With many Tennessee residents still struggling with the effects of the fluctuating economy (unemployment, credit card debt, inflation and growing medical expenses), one would think that Americans would be more inclined to save money. Instead, many continue to keep on spending money they do not even have. This leads to an increased rate of personal bankruptcies not just a couple hundred or thousand, but possibly millions, if Americans continue to overspend.
When Tennessee business owners make the decision to file for bankruptcy, it's typically because they owe too much debt. However, a daycare facility has filed for bankruptcy in order to avoid having to pay damages to two families who are suing the owners for abuse. The families have filed a lawsuit against the daycare after employees instigated a fight between three boys and then videotaped the event on a cell phone.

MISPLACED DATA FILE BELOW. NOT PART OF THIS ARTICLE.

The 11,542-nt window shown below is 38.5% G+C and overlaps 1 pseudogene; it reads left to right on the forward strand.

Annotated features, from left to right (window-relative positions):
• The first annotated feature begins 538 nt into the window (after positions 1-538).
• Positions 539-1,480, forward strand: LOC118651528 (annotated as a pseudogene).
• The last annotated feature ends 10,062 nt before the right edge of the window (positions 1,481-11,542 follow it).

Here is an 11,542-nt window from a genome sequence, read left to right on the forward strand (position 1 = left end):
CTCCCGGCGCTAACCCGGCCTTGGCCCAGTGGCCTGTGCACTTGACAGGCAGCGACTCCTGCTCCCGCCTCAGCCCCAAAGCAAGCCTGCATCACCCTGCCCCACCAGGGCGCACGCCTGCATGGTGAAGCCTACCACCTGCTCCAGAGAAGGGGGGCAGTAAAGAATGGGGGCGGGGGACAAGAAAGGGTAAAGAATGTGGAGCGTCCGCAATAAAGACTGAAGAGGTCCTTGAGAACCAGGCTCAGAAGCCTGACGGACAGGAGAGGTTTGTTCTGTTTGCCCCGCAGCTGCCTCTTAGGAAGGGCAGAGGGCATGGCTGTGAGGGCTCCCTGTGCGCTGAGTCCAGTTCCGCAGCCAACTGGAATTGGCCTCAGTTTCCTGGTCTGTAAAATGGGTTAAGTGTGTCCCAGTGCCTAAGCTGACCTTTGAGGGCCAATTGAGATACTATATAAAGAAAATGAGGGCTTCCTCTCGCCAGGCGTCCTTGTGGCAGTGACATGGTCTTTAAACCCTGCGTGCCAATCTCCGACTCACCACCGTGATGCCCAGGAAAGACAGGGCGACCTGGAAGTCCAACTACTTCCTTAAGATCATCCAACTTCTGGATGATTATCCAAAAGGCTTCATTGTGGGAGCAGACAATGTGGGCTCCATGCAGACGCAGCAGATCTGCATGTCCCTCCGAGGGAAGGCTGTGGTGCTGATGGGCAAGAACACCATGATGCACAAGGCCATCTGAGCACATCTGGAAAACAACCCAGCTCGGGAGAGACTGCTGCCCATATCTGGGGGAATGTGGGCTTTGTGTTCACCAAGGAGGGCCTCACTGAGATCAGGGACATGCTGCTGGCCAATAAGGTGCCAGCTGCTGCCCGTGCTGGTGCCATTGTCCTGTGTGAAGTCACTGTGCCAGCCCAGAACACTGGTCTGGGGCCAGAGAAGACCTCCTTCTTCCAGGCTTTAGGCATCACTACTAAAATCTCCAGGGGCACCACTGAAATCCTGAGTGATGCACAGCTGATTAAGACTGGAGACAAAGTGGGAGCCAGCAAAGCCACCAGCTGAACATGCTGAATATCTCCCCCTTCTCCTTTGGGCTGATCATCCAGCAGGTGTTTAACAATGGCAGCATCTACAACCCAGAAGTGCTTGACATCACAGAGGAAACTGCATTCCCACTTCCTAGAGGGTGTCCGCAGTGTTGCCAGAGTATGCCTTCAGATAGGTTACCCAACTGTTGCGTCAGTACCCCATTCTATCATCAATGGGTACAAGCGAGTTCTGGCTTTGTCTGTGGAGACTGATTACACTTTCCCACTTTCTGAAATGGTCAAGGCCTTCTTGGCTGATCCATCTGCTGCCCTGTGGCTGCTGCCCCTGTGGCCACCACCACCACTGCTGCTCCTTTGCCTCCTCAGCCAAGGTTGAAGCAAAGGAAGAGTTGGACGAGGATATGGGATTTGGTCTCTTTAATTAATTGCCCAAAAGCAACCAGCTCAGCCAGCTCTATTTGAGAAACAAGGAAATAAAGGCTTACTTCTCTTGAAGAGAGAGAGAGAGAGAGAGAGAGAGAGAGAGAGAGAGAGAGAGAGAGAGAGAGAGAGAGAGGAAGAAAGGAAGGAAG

When Tennessee consumers are struggling with overwhelming credit card debt, where should they turn? Bankruptcy, debt settlement and debt consolidation are touted as popular options. What else can be done to get a person back on track financially?
Most Tennessee bankruptcies are filed voluntarily, meaning that the person or company in financial trouble is the one who files for bankruptcy. However, sometimes bankruptcy can be filed involuntarily when creditors file for Chapter 7 bankruptcy protection for another company. This situation, mixed in with some complex and difficult elements, recently occurred with a law firm dealing with bankruptcy.